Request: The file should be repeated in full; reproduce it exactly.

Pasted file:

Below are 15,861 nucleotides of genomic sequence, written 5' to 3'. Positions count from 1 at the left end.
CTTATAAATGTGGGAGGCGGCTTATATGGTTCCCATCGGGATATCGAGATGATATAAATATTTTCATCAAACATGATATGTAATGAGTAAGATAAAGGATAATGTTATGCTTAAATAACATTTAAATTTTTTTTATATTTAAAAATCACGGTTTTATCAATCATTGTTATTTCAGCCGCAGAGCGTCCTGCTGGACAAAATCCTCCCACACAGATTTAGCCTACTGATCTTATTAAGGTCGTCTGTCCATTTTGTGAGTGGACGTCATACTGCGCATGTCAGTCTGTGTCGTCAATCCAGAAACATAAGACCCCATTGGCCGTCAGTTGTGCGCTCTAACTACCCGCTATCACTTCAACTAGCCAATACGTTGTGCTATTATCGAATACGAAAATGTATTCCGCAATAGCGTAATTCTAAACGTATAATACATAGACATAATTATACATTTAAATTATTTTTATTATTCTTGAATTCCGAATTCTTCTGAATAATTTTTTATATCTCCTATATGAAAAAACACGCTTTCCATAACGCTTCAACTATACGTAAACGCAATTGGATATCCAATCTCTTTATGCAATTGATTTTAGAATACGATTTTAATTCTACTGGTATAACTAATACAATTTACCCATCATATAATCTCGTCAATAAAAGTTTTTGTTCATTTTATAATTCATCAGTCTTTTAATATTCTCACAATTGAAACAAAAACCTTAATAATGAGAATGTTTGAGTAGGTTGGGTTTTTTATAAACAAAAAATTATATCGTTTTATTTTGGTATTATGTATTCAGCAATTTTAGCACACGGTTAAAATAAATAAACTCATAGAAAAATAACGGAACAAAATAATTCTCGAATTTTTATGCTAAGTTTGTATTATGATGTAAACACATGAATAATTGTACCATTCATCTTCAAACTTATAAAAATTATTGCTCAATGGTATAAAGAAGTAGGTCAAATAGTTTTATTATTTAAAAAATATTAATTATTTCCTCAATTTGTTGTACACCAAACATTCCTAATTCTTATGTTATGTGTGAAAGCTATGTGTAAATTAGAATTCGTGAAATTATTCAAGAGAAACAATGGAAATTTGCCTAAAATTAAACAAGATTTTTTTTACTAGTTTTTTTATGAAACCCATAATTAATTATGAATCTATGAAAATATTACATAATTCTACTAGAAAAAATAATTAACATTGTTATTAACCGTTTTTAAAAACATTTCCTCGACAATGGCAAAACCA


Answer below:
Below are 15,861 nucleotides of genomic sequence, written 5' to 3'. Positions count from 1 at the left end.
CTTATAAATGTGGGAGGCGGCTTATATGGTTCCCATCGGGATATCGAGATGATATAAATATTTTCATCAAACATGATATGTAATGAGTAAGATAAAGGATAATGTTATGCTTAAATAACATTTAAATTTTTTTTATATTTAAAAATCACGGTTTTATCAATCATTGTTATTTCAGCCGCAGAGCGTCCTGCTGGACAAAATCCTCCCACACAGATTTAGCCTACTGATCTTATTAAGGTCGTCTGTCCATTTTGTGAGTGGACGTCATACTGCGCATGTCAGTCTGTGTCGTCAATCCAGAAACATAAGACCCCATTGGCCGTCAGTTGTGCGCTCTAACTACCCGCTATCACTTCAACTAGCCAATACGTTGTGCTATTATCGAATACGAAAATGTATTCCGCAATAGCGTAATTCTAAACGTATAATACATAGACATAATTATACATTTAAATTATTTTTATTATTCTTGAATTCCGAATTCTTCTGAATAATTTTTTATATCTCCTATATGAAAAAACACGCTTTCCATAACGCTTCAACTATACGTAAACGCAATTGGATATCCAATCTCTTTATGCAATTGATTTTAGAATACGATTTTAATTCTACTGGTATAACTAATACAATTTACCCATCATATAATCTCGTCAATAAAAGTTTTTGTTCATTTTATAATTCATCAGTCTTTTAATATTCTCACAATTGAAACAAAAACCTTAATAATGAGAATGTTTGAGTAGGTTGGGTTTTTTATAAACAAAAAATTATATCGTTTTATTTTGGTATTATGTATTCAGCAATTTTAGCACACGGTTAAAATAAATAAACTCATAGAAAAATAACGGAACAAAATAATTCTCGAATTTTTATGCTAAGTTTGTATTATGATGTAAACACATGAATAATTGTACCATTCATCTTCAAACTTATAAAAATTATTGCTCAATGGTATAAAGAAGTAGGTCAAATAGTTTTATTATTTAAAAAATATTAATTATTTCCTCAATTTGTTGTACACCAAACATTCCTAATTCTTATGTTATGTGTGAAAGCTATGTGTAAATTAGAATTCGTGAAATTATTCAAGAGAAACAATGGAAATTTGCCTAAAATTAAACAAGATTTTTTTTACTAGTTTTTTTATGAAACCCATAATTAATTATGAATCTATGAAAATATTACATAATTCTACTAGAAAAAATAATTAACATTGTTATTAACCGTTTTTAAAAACATTTCCTCGACAATGGCAAAACCA